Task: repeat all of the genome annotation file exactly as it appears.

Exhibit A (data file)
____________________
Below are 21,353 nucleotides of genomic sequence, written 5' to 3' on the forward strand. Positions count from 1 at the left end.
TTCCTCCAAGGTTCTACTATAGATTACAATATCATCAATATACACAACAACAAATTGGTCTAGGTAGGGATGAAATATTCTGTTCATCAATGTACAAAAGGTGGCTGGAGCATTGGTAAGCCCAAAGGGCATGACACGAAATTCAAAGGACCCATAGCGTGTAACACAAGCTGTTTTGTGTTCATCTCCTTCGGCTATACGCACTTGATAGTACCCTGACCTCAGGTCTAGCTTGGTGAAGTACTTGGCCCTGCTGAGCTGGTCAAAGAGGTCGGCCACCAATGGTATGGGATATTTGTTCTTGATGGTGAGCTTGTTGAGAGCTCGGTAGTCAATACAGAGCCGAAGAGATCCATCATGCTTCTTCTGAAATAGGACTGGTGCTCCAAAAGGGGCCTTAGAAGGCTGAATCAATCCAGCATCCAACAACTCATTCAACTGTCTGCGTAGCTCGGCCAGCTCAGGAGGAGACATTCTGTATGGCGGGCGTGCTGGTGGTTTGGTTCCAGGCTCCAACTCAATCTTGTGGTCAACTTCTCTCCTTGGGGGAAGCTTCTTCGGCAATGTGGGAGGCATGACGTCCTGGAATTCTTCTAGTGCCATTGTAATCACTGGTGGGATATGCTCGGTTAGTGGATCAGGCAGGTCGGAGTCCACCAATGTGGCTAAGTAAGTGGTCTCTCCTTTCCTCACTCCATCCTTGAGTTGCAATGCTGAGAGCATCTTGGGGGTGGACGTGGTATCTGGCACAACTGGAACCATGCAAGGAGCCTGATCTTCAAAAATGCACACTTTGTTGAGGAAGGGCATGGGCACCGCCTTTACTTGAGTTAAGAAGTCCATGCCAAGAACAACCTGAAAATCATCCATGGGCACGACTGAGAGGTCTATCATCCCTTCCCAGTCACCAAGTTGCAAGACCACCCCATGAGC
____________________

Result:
Below are 21,353 nucleotides of genomic sequence, written 5' to 3' on the forward strand. Positions count from 1 at the left end.
TTCCTCCAAGGTTCTACTATAGATTACAATATCATCAATATACACAACAACAAATTGGTCTAGGTAGGGATGAAATATTCTGTTCATCAATGTACAAAAGGTGGCTGGAGCATTGGTAAGCCCAAAGGGCATGACACGAAATTCAAAGGACCCATAGCGTGTAACACAAGCTGTTTTGTGTTCATCTCCTTCGGCTATACGCACTTGATAGTACCCTGACCTCAGGTCTAGCTTGGTGAAGTACTTGGCCCTGCTGAGCTGGTCAAAGAGGTCGGCCACCAATGGTATGGGATATTTGTTCTTGATGGTGAGCTTGTTGAGAGCTCGGTAGTCAATACAGAGCCGAAGAGATCCATCATGCTTCTTCTGAAATAGGACTGGTGCTCCAAAAGGGGCCTTAGAAGGCTGAATCAATCCAGCATCCAACAACTCATTCAACTGTCTGCGTAGCTCGGCCAGCTCAGGAGGAGACATTCTGTATGGCGGGCGTGCTGGTGGTTTGGTTCCAGGCTCCAACTCAATCTTGTGGTCAACTTCTCTCCTTGGGGGAAGCTTCTTCGGCAATGTGGGAGGCATGACGTCCTGGAATTCTTCTAGTGCCATTGTAATCACTGGTGGGATATGCTCGGTTAGTGGATCAGGCAGGTCGGAGTCCACCAATGTGGCTAAGTAAGTGGTCTCTCCTTTCCTCACTCCATCCTTGAGTTGCAATGCTGAGAGCATCTTGGGGGTGGACGTGGTATCTGGCACAACTGGAACCATGCAAGGAGCCTGATCTTCAAAAATGCACACTTTGTTGAGGAAGGGCATGGGCACCGCCTTTACTTGAGTTAAGAAGTCCATGCCAAGAACAACCTGAAAATCATCCATGGGCACGACTGAGAGGTCTATCATCCCTTCCCAGTCACCAAGTTGCAAGACCACCCCATGAGC